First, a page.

(3) Of course the universe is “just perfect” for producing us. In the same way — and here Douglas Adams’s analogy is unsurpassed — a puddle thinks that the shape of the hole in the road is just perfect for producing its own shape. “Only if the hole were exactly as it is in every detail could my shape have come about! So clearly an Intelligent Designer must have carefully designed that hole in exquisite detail in order to produce me!”
Isn’t it obvious that the things that come to be in a universe will be things that are highly characteristic of that universe? Things fitting exactly to their environment is exactly what you expect in a NON-intelligent situation — in the same way that puddles of water fitting their hole is the obvious consequence of a non-intelligent process like gravity.
(3b) The occurrence of things for which their environment was NOT “just right” would be a far better indicator of intelligent intervention. For example, an animal in a zoo is indicative of intelligent intervention; an animal that fits perfectly into its ecological niche is not an indication of intelligent design, but instead is amply explained by non-intelligent processes such as evolution. Thus, if we found ourselves in a universe that was not suited to creating us then that would be far better evidence for intelligent intervention!
(4) If the universe is one of myriad different universes, then intelligent life will only appear in those suitable for intelligent life. So the act of an intelligent life-form asking “why is the universe like it is?” will pick out those universes, even if they are a tiny, tiny faction of the total collection of universes. If there were 101000 universes then there needn’t be anything special about parameters that lead to life in order for there to be sentient life-forms asking that question, somewhere.
For comparison, life as we know it can only exist on planets in the “habitable zone” range of distances from a star. Yet we don’t say that some intelligent agent must have ensured that Earth-like planets are only placed within that zone. Instead, we now know that planets are abundant around stars, and that these planets are strewn around with a whole range of distances. Thus some fraction end up, by chance not design, in the habitable zone.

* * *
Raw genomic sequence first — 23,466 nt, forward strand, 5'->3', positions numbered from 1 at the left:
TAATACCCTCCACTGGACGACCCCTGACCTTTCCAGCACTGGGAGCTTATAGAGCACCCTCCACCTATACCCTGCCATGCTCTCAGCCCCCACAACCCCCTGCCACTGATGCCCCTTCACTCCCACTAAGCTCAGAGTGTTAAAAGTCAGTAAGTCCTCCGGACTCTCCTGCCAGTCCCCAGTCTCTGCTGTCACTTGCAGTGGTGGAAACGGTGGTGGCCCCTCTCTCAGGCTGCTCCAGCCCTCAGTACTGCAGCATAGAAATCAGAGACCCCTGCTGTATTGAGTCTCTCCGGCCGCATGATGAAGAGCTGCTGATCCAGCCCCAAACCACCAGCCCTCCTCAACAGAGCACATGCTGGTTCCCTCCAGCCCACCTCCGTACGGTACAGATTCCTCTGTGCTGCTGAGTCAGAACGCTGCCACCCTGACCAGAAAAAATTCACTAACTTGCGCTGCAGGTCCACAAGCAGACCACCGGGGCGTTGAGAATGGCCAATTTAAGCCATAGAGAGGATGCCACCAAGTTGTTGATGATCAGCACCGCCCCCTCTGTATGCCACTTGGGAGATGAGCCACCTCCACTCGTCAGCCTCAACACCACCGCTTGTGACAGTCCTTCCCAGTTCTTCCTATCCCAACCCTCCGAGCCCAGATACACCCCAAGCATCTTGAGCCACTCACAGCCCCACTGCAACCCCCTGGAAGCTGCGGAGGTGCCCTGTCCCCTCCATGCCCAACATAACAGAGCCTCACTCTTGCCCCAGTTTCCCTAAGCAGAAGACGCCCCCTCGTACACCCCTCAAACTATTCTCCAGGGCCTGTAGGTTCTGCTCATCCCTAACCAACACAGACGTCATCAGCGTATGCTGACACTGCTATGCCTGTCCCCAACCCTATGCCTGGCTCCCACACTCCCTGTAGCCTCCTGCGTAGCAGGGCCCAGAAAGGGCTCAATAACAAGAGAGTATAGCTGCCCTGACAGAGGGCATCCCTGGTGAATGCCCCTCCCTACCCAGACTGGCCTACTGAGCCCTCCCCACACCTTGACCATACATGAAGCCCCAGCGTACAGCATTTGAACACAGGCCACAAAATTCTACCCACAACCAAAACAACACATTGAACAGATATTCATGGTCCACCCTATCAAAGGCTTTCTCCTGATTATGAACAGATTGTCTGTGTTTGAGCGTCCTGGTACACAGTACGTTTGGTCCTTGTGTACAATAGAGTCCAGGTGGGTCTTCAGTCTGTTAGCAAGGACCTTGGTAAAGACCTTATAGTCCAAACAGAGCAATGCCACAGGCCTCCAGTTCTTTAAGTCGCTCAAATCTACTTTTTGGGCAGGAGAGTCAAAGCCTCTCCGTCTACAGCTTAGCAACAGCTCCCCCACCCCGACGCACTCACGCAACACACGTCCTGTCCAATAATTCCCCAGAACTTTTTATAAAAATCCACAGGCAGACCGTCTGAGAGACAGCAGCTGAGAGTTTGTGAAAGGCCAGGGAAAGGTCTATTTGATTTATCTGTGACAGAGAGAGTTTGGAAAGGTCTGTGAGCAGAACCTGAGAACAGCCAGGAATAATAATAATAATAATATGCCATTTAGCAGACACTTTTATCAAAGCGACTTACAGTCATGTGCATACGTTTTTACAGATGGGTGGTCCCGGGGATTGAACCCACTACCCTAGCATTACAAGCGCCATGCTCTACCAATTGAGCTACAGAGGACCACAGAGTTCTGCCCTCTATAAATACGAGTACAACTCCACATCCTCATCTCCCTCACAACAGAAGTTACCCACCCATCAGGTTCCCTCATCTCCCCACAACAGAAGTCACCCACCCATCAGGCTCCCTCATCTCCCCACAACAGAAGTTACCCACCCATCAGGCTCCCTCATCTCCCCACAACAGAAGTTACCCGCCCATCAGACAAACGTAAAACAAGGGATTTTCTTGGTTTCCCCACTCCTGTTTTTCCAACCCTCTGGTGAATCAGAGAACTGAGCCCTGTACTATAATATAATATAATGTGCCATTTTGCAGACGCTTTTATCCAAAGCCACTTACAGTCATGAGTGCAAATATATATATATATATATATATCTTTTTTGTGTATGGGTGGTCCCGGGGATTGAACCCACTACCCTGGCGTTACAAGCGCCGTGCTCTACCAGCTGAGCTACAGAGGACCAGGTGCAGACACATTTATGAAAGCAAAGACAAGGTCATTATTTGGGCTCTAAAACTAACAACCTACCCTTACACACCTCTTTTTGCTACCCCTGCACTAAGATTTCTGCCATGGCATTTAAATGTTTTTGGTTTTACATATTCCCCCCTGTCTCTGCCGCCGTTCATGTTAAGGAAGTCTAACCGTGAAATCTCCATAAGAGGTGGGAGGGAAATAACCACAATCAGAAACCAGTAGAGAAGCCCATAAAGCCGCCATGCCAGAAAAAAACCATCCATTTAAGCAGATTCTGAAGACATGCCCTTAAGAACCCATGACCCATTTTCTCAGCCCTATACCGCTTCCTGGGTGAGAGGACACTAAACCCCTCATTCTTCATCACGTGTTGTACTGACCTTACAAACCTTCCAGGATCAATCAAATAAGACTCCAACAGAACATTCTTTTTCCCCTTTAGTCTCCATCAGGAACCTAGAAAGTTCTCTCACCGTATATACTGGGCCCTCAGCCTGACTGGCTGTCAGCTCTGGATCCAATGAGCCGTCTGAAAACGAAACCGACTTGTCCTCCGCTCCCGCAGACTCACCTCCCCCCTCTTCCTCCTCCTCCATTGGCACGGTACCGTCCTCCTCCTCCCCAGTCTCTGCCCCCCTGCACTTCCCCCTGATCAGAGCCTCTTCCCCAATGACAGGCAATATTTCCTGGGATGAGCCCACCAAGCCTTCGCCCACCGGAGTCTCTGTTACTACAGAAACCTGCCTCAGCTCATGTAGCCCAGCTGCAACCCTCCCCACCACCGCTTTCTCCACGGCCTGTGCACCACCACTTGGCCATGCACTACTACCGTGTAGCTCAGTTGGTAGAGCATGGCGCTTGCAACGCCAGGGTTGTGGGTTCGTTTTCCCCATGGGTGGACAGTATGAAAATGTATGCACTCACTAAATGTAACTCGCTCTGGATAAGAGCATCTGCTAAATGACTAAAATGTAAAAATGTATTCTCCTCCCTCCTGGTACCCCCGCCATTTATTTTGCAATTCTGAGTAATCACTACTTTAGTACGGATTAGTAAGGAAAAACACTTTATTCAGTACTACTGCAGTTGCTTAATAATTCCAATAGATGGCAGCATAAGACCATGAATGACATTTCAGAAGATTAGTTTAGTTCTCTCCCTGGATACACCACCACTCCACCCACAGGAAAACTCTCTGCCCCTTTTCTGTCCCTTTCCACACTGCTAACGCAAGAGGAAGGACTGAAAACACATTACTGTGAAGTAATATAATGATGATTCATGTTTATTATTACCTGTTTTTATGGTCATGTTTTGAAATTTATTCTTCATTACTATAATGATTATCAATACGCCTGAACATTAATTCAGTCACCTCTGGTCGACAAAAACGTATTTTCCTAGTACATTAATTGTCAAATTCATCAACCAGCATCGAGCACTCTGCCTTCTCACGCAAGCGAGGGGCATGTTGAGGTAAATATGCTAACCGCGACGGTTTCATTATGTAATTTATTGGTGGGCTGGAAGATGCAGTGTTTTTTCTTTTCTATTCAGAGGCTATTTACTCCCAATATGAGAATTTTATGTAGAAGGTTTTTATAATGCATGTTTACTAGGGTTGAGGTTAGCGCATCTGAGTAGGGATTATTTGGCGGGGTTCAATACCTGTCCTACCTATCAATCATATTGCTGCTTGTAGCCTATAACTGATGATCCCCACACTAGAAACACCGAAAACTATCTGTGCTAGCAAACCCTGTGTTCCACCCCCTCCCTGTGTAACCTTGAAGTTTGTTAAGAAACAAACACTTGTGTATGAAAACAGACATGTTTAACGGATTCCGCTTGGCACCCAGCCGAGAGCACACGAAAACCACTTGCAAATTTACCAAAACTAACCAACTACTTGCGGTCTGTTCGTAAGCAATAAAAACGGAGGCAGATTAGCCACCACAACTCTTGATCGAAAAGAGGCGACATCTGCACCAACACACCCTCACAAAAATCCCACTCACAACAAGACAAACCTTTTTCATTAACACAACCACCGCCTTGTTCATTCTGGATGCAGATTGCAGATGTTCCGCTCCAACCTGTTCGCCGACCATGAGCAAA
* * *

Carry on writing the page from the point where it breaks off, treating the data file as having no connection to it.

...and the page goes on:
(5) Even if the universe were a one-off, so what? The things present in that universe would still be specific to that universe. In the same way, if you throw one dice a thousand times you create a highly improbable number (with a likelihood of only 1-in-61000, which is 1-in-10778). Would you argue that the universe had to have been fine-tuned to produce the number you’ve just got? Nope, there could simply have been some other number. The outcome would only be remarkable if there was something special about that number.
So do you want to claim as an axiom that there is something special about intelligent life? You need to claim that, but if you do you’ve created an entirely circular argument. You start off with the axiom that there is something special about intelligent life — and guess what, you end up with the conclusion that the universe possesses the special property of intelligence (which you want to be the creator you are hankering after). But you’ve just assumed your conclusion in your axiom! Try repeating the argument without making any assumption that intelligent life is special — then you’d get nowhere.
(6) And above all: your “creator” explanation gets you nowhere! It explains nothing. All it lands you with is something even harder to explain, even more remarkable, even more improbable. And trying to pretend that your creator god is not, actually, all that remarkable and doesn’t, actually, need an explanation, is a preposterous evasion.